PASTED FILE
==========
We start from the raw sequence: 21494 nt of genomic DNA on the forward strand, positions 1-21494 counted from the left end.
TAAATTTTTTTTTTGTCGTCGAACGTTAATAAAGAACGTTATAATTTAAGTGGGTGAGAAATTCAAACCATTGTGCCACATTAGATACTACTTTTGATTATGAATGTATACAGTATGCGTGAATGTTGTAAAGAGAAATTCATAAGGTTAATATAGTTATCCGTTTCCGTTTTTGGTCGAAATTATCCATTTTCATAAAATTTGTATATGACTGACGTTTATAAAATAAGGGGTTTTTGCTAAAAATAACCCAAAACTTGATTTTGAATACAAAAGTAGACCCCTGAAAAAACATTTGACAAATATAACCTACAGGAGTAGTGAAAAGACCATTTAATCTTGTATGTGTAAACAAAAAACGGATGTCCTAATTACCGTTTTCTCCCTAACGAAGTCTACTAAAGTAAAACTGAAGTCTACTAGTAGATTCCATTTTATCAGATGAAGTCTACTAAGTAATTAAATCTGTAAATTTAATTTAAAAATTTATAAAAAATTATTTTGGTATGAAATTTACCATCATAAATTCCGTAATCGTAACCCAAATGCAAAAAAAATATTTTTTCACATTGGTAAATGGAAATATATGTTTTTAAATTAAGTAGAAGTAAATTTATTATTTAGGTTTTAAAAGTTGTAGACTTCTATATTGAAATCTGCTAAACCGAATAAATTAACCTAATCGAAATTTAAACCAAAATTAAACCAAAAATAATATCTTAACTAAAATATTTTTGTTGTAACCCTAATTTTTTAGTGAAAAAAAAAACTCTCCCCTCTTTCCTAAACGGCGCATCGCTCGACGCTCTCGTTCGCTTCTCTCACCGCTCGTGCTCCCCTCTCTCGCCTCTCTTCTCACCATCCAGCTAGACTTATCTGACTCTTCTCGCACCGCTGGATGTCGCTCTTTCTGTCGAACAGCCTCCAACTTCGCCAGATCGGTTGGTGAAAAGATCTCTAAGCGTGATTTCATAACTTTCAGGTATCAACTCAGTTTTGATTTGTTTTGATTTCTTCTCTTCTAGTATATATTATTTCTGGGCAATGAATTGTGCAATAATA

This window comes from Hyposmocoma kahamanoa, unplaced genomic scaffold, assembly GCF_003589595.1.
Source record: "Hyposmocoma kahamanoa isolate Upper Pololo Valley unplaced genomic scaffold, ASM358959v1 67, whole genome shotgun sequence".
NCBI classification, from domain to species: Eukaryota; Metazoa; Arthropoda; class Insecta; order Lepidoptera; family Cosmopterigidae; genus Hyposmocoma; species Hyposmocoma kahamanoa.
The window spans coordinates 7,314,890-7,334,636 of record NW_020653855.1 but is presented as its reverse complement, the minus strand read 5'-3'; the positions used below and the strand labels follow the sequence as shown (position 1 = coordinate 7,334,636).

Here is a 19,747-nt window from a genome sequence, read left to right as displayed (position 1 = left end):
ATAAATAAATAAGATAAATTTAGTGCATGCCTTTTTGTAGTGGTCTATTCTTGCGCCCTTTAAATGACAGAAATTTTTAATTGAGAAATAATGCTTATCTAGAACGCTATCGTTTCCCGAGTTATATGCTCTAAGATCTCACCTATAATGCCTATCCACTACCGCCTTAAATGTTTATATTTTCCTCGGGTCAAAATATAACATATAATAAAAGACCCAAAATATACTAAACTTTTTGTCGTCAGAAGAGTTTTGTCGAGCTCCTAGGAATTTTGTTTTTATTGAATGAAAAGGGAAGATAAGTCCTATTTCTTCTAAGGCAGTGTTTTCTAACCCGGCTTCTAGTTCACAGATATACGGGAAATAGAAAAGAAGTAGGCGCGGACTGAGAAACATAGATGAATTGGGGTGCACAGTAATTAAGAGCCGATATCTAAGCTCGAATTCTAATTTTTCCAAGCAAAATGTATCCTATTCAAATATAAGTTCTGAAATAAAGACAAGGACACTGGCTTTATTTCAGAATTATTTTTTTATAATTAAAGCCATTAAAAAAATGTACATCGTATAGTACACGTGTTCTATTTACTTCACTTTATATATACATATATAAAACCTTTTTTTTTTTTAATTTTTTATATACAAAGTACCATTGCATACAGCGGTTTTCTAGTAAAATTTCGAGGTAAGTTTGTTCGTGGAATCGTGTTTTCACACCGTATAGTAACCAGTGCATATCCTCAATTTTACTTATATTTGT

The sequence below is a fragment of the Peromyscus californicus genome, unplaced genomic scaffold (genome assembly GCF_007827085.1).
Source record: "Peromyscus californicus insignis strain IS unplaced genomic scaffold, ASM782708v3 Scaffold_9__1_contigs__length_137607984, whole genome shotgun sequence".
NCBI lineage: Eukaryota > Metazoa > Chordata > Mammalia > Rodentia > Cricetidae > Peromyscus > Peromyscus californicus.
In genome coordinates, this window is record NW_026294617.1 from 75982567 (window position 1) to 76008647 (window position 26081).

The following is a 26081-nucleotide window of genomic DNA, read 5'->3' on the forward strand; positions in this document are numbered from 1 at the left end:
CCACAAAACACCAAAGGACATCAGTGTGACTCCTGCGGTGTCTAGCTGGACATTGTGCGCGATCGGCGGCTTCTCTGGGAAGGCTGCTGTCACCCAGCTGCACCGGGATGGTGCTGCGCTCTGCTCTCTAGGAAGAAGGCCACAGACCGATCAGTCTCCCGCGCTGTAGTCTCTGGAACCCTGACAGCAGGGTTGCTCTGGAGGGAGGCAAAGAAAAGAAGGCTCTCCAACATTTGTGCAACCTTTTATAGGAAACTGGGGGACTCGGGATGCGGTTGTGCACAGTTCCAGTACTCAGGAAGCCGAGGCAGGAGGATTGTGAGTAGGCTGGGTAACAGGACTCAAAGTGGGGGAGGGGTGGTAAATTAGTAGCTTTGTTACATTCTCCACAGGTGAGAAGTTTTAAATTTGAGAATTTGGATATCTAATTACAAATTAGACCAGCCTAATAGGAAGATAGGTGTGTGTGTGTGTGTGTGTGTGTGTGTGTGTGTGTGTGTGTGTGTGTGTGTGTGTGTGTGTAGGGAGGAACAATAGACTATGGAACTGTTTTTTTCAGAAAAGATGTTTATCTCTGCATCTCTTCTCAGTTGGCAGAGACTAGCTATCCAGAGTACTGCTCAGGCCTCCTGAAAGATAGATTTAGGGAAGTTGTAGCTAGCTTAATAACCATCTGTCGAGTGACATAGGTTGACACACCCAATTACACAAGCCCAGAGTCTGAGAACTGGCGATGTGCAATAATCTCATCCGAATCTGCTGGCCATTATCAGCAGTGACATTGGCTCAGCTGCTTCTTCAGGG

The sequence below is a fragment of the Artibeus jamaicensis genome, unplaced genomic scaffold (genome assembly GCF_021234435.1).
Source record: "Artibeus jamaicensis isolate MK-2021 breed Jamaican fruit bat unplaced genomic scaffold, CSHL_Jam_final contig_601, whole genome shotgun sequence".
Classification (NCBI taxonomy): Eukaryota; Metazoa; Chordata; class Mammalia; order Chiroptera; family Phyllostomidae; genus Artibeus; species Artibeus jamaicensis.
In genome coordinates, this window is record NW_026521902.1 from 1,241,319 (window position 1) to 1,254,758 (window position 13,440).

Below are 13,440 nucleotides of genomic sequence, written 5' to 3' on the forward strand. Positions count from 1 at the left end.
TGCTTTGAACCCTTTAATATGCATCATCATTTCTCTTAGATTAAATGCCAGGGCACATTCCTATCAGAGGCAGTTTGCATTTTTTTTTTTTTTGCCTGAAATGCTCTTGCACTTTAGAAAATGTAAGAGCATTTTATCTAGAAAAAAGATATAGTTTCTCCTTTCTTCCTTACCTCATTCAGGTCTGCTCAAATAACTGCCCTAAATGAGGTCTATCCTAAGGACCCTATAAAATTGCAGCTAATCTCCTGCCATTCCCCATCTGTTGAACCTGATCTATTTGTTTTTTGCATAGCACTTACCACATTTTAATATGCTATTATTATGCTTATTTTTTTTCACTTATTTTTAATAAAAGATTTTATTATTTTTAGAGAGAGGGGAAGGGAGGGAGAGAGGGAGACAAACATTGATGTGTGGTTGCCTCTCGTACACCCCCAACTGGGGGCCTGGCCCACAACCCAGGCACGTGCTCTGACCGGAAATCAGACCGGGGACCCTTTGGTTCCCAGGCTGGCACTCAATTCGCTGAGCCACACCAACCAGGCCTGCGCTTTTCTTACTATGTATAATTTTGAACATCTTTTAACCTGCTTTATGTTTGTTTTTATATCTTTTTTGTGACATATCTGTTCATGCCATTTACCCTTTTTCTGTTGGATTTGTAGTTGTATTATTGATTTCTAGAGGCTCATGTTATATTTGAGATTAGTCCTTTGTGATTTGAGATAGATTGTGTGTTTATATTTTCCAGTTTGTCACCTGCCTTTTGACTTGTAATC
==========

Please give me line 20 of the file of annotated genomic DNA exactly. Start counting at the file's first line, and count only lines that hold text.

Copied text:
TGCTTTGAACCCTTTAATATGCATCATCATTTCTCTTAGATTAAATGCCAGGGCACATTCCTATCAGAGGCAGTTTGCATTTTTTTTTTTTTTGCCTGAAATGCTCTTGCACTTTAGAAAATGTAAGAGCATTTTATCTAGAAAAAAGATATAGTTTCTCCTTTCTTCCTTACCTCATTCAGGTCTGCTCAAATAACTGCCCTAAATGAGGTCTATCCTAAGGACCCTATAAAATTGCAGCTAATCTCCTGCCATTCCCCATCTGTTGAACCTGATCTATTTGTTTTTTGCATAGCACTTACCACATTTTAATATGCTATTATTATGCTTATTTTTTTTCACTTATTTTTAATAAAAGATTTTATTATTTTTAGAGAGAGGGGAAGGGAGGGAGAGAGGGAGACAAACATTGATGTGTGGTTGCCTCTCGTACACCCCCAACTGGGGGCCTGGCCCACAACCCAGGCACGTGCTCTGACCGGAAATCAGACCGGGGACCCTTTGGTTCCCAGGCTGGCACTCAATTCGCTGAGCCACACCAACCAGGCCTGCGCTTTTCTTACTATGTATAATTTTGAACATCTTTTAACCTGCTTTATGTTTGTTTTTATATCTTTTTTGTGACATATCTGTTCATGCCATTTACCCTTTTTCTGTTGGATTTGTAGTTGTATTATTGATTTCTAGAGGCTCATGTTATATTTGAGATTAGTCCTTTGTGATTTGAGATAGATTGTGTGTTTATATTTTCCAGTTTGTCACCTGCCTTTTGACTTGTAATC